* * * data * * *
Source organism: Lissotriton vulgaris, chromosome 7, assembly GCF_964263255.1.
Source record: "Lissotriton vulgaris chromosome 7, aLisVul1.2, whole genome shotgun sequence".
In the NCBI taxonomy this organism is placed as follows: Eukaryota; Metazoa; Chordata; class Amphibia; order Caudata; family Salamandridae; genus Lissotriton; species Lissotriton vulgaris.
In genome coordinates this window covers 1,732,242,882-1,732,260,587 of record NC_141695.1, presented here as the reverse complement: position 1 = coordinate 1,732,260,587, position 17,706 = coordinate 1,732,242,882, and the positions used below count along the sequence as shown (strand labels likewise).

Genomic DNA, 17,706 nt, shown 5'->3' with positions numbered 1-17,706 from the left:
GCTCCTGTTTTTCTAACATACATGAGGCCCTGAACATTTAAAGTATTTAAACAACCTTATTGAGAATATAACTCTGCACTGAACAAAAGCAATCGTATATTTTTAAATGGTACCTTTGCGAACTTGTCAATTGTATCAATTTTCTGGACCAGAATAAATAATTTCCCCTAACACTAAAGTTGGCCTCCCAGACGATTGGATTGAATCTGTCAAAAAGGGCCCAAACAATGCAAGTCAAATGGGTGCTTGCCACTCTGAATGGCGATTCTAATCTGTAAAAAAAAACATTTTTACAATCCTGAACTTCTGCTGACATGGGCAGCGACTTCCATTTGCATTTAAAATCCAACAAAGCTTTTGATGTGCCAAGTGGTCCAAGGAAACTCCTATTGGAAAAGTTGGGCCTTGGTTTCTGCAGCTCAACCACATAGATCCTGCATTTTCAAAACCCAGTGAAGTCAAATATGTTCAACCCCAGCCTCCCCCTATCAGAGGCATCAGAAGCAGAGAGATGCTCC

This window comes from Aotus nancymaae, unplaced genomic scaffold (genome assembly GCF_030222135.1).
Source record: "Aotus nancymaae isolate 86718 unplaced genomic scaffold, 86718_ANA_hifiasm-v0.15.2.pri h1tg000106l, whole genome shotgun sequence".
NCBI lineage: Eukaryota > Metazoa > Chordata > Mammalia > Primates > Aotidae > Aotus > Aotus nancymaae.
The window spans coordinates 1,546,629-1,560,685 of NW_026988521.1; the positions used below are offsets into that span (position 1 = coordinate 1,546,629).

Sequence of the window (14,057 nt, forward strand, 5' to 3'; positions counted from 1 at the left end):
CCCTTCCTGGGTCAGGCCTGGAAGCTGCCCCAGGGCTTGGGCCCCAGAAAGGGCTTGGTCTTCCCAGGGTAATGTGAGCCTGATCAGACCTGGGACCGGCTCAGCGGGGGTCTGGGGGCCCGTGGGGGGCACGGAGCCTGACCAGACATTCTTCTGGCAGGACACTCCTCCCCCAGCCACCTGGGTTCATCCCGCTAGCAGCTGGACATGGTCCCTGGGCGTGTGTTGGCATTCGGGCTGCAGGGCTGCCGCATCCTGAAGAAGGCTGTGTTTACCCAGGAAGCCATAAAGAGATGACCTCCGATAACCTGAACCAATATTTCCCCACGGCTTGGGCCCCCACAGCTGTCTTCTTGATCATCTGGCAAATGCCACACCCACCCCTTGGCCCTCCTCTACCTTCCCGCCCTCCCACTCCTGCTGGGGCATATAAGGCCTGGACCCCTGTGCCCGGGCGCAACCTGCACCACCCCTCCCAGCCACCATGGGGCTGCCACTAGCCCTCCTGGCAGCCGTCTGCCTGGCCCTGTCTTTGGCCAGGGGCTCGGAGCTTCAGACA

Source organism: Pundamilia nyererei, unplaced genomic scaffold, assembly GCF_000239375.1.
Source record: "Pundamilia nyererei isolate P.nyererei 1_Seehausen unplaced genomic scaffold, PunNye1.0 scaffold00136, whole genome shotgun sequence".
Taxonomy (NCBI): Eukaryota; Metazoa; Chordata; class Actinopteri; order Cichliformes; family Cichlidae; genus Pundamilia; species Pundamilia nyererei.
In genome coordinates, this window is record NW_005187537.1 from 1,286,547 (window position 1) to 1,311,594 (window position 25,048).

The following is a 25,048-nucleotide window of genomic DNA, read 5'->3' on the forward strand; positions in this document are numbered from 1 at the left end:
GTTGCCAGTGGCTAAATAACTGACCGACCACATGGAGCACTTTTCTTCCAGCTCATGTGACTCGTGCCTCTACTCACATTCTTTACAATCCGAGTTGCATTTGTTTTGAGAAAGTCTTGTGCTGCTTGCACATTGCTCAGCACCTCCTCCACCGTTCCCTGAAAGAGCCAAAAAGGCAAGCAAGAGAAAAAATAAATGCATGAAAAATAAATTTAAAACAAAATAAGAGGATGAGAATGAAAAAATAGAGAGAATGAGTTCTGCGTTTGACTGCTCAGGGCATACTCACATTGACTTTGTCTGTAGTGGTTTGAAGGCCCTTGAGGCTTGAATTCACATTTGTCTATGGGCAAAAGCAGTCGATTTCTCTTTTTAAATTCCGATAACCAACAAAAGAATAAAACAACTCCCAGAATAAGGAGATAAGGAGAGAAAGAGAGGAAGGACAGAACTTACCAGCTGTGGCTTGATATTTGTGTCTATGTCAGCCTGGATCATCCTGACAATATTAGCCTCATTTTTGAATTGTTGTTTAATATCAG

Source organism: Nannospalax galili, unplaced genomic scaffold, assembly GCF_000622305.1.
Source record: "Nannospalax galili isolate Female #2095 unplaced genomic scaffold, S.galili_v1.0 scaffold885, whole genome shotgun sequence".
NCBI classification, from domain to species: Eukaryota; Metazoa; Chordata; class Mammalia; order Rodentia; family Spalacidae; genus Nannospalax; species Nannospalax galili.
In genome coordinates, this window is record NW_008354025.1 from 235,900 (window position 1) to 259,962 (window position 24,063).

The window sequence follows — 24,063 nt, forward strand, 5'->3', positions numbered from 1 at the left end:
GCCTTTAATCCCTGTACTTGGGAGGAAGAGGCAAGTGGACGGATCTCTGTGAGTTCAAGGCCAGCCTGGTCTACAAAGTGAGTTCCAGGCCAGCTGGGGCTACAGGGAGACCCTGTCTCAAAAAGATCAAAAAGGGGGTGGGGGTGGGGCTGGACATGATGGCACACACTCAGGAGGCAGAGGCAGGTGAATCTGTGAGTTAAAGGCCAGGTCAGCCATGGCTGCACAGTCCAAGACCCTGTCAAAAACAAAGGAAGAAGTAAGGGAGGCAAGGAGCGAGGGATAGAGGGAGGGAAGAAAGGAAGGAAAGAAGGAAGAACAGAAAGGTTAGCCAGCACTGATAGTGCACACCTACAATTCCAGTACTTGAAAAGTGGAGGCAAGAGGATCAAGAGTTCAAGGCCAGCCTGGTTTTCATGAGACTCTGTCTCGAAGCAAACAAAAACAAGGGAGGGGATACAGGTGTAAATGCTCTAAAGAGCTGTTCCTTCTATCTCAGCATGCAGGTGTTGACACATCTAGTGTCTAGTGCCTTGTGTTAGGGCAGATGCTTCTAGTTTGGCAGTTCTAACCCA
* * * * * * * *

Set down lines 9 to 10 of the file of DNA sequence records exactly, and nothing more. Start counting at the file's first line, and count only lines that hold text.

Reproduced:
NCBI lineage: Eukaryota > Metazoa > Chordata > Mammalia > Primates > Aotidae > Aotus > Aotus nancymaae.
The window spans coordinates 1,546,629-1,560,685 of NW_026988521.1; the positions used below are offsets into that span (position 1 = coordinate 1,546,629).